Before the third round, Amy Reynaldo announced that its puzzle was particularly tricky for a Wednesday, and that only by correctly following its unusual instructions would a solution be considered complete. Knowing I was already a finalist, I saw no point in racing through that puzzle, preferring to make sure I had it right. I finished in fifth place in six or seven minutes, catching an error at the last minute only by virtue of the fact that I wasn't rushing. A young guy named Jonathon Brown earned the last seat in the finals.

During the break after the third round, the room was rearranged into rows of seats with three tables at the front of the room for the finalists. Everyone reëntered, the staff distributed the Thursday puzzle to finalists and audience alike, and we were off and running.

As easily as I'd coasted through the first three puzzles, I struggled through the Thursday puzzle from the get-go. I started off on the wrong foot, filling in unfortunately plausible wrong answers and one pretty stupid guess, and eventually had to erase what felt like a square foot of pencil lead. I generally find Thursday puzzles pretty straightforward—I prefer the tough Friday and Saturday NYT puzzles, badass that I am, and usually skip the easier ones altogether—but in this case I never got out of second gear.

After what felt like forever, I eventually got it all sorted out and completed the grid in a distant third place on the clock. It turned out that Jonathon Brown's solution had a few mistakes, so just as I'd backed into the finals thanks to someone else's error, I backed into a second place finish the same way. Despite my slowness, turning in the second correct solution was good for the silver medal. Anne won it and deserved to.

Finishing the tournament error-free was a moral victory after being punched in the face by that last puzzle; coming in second was a happy surprise. Even making the finals was a bit of a fluke, but that's the way the game is played.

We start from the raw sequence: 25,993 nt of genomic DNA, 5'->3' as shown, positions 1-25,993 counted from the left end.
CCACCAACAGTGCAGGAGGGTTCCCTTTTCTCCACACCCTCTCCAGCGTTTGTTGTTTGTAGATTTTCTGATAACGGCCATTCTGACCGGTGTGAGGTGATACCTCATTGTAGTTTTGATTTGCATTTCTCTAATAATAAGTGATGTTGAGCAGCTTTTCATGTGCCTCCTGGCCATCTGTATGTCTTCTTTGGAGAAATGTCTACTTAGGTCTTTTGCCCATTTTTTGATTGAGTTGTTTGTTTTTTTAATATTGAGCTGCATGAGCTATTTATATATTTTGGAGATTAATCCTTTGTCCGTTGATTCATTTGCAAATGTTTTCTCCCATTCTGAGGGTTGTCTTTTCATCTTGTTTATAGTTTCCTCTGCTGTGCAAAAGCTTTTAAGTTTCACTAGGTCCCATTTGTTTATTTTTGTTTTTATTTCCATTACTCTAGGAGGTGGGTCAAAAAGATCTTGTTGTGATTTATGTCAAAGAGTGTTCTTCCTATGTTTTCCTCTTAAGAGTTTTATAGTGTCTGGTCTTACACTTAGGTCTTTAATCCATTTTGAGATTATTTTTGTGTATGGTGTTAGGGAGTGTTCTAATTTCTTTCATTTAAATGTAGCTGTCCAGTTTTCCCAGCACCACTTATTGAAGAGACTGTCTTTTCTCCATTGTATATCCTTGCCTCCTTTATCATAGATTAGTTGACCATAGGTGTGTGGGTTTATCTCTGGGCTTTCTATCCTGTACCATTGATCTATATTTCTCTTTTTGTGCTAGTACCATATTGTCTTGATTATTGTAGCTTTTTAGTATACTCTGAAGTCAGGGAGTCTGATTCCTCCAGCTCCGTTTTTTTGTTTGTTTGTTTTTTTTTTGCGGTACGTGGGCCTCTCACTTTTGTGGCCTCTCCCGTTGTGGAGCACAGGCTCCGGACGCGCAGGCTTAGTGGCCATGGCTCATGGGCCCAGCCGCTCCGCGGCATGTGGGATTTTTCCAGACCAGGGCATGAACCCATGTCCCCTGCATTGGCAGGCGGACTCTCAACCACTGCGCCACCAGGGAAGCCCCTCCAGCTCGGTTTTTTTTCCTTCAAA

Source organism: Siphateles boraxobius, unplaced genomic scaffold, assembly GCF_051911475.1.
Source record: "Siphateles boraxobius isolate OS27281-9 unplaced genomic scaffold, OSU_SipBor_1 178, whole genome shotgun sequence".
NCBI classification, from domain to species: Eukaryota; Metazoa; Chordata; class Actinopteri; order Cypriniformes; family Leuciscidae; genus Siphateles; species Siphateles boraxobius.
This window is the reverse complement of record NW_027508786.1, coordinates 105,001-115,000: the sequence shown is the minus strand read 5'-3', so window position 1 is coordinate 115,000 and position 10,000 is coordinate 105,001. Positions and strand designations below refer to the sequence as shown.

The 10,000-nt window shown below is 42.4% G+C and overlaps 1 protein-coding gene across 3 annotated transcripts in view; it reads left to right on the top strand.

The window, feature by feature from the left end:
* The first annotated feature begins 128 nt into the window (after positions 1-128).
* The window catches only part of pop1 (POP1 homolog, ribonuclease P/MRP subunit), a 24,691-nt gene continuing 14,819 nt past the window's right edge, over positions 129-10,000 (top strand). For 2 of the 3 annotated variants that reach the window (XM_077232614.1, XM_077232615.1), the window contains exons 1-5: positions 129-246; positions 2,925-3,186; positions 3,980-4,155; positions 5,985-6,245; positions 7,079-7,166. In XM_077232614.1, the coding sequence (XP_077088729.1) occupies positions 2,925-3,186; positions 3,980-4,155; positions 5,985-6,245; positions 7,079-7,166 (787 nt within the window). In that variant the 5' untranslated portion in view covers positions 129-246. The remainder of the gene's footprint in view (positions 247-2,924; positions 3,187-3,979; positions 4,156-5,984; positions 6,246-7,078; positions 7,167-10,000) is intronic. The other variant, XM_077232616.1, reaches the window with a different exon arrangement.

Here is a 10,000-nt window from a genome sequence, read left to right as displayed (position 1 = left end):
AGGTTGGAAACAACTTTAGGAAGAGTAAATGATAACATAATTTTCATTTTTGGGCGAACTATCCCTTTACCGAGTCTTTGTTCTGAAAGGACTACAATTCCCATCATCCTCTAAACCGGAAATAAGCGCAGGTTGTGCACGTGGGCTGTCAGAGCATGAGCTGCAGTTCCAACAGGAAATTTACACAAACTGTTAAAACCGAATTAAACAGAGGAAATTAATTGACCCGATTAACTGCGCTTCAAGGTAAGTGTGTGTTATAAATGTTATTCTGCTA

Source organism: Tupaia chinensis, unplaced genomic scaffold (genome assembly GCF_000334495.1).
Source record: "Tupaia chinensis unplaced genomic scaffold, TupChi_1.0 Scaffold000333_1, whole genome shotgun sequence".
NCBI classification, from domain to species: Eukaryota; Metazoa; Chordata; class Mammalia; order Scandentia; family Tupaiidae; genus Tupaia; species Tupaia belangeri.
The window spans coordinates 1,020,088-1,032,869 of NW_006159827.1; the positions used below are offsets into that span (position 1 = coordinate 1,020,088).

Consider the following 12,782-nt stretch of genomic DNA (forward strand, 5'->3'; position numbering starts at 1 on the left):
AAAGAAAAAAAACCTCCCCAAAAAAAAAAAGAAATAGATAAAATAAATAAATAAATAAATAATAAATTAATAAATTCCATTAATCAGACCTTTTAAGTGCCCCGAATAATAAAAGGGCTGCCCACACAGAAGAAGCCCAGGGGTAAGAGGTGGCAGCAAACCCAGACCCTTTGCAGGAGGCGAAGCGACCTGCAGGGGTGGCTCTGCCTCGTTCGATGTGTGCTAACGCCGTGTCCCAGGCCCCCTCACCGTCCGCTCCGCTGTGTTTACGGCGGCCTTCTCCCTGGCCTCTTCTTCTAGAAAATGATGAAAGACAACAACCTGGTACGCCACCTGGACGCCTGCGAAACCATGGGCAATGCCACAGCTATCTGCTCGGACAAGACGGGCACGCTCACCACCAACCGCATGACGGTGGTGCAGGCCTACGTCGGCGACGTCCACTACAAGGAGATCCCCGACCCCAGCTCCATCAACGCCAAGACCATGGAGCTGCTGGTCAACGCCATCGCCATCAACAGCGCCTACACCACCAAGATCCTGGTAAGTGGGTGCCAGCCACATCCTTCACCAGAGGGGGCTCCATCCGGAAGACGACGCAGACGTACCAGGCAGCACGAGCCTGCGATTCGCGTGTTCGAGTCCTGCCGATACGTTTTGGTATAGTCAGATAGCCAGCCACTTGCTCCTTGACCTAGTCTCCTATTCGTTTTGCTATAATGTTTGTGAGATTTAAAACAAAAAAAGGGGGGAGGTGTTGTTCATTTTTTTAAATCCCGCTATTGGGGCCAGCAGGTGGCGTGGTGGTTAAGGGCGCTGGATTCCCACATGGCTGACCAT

I knew I wasn't the toughest solver in the room and I was content that the best player won. For that matter, even though I enjoy the novelty of the tournament experience and was humbled to do well, competing in a frantic race through the grid strikes me as kind of a silly way to do crosswords. I didn't even get to read some of the clues until after the tournament was over.

I'd rather kick back on the couch or my commuter train with a difficult Saturday puzzle, take my time, dodge the traps in the tricky clues, make a breakthrough or two and eventually feel the satisfaction of cracking the thing wide open. The ideal solving experience is being pushed to the limit but emerging triumphant. Many solvers agree, remembering the first time they finished a Wednesday or a Friday unassisted as fondly as a golfer recalls a hole in one.

That to me is what it's about, enjoying a nice tough solve without using Google or a dictionary. I choose not to use any outside help, not that there's anything wrong with that. As Will Shortz says, quoting his NYT predecessor Will Weng, "It's your puzzle; solve it any way you want."

But I suppose they'd have a hard time setting up a tournament that way. What would they give prizes for, "most leisurely"?

Speaking of which, the first-place prize was a $50 Marbles gift certificate; second and third place were good for $25. Prizes also went to the eight non-finalists who'd correctly completed the Wednesday puzzle and to the participant with the best handwriting (I love that one), who each got to pick an item from a table full of Marbles merchandise. Congratulations to Anne, Jonathon, and for that matter everyone else who participated.